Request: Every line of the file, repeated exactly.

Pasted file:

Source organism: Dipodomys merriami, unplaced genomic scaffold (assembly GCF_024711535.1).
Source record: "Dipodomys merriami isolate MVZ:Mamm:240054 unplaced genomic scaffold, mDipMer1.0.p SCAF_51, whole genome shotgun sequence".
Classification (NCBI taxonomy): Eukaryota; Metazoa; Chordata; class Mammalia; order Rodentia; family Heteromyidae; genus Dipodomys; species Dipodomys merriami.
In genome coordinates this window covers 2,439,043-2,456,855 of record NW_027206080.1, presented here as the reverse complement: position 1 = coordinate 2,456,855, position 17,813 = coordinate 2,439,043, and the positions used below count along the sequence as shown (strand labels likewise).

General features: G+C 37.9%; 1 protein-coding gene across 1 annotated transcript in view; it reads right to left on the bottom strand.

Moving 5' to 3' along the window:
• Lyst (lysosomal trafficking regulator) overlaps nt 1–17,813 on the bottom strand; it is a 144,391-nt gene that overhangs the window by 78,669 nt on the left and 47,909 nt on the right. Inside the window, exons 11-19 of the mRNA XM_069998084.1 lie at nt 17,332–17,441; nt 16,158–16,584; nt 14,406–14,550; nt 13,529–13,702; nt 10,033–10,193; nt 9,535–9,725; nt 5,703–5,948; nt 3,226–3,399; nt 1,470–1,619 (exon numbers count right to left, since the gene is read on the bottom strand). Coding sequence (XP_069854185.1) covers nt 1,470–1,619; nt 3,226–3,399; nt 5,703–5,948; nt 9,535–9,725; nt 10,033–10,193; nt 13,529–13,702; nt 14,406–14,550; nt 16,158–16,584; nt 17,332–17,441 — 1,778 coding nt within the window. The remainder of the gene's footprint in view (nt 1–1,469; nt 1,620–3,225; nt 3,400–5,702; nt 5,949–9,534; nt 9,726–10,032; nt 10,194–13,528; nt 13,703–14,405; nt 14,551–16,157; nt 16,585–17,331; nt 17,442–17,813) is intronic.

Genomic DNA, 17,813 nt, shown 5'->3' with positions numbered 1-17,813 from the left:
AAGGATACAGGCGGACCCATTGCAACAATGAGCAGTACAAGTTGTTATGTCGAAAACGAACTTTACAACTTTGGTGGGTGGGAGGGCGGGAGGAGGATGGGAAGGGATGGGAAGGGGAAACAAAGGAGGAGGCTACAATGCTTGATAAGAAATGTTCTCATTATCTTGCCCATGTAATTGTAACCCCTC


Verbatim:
Source organism: Dipodomys merriami, unplaced genomic scaffold (assembly GCF_024711535.1).
Source record: "Dipodomys merriami isolate MVZ:Mamm:240054 unplaced genomic scaffold, mDipMer1.0.p SCAF_51, whole genome shotgun sequence".
Classification (NCBI taxonomy): Eukaryota; Metazoa; Chordata; class Mammalia; order Rodentia; family Heteromyidae; genus Dipodomys; species Dipodomys merriami.
In genome coordinates this window covers 2,439,043-2,456,855 of record NW_027206080.1, presented here as the reverse complement: position 1 = coordinate 2,456,855, position 17,813 = coordinate 2,439,043, and the positions used below count along the sequence as shown (strand labels likewise).

General features: G+C 37.9%; 1 protein-coding gene across 1 annotated transcript in view; it reads right to left on the bottom strand.

Moving 5' to 3' along the window:
• Lyst (lysosomal trafficking regulator) overlaps nt 1–17,813 on the bottom strand; it is a 144,391-nt gene that overhangs the window by 78,669 nt on the left and 47,909 nt on the right. Inside the window, exons 11-19 of the mRNA XM_069998084.1 lie at nt 17,332–17,441; nt 16,158–16,584; nt 14,406–14,550; nt 13,529–13,702; nt 10,033–10,193; nt 9,535–9,725; nt 5,703–5,948; nt 3,226–3,399; nt 1,470–1,619 (exon numbers count right to left, since the gene is read on the bottom strand). Coding sequence (XP_069854185.1) covers nt 1,470–1,619; nt 3,226–3,399; nt 5,703–5,948; nt 9,535–9,725; nt 10,033–10,193; nt 13,529–13,702; nt 14,406–14,550; nt 16,158–16,584; nt 17,332–17,441 — 1,778 coding nt within the window. The remainder of the gene's footprint in view (nt 1–1,469; nt 1,620–3,225; nt 3,400–5,702; nt 5,949–9,534; nt 9,726–10,032; nt 10,194–13,528; nt 13,703–14,405; nt 14,551–16,157; nt 16,585–17,331; nt 17,442–17,813) is intronic.

Genomic DNA, 17,813 nt, shown 5'->3' with positions numbered 1-17,813 from the left:
AAGGATACAGGCGGACCCATTGCAACAATGAGCAGTACAAGTTGTTATGTCGAAAACGAACTTTACAACTTTGGTGGGTGGGAGGGCGGGAGGAGGATGGGAAGGGATGGGAAGGGGAAACAAAGGAGGAGGCTACAATGCTTGATAAGAAATGTTCTCATTATCTTGCCCATGTAATTGTAACCCCTC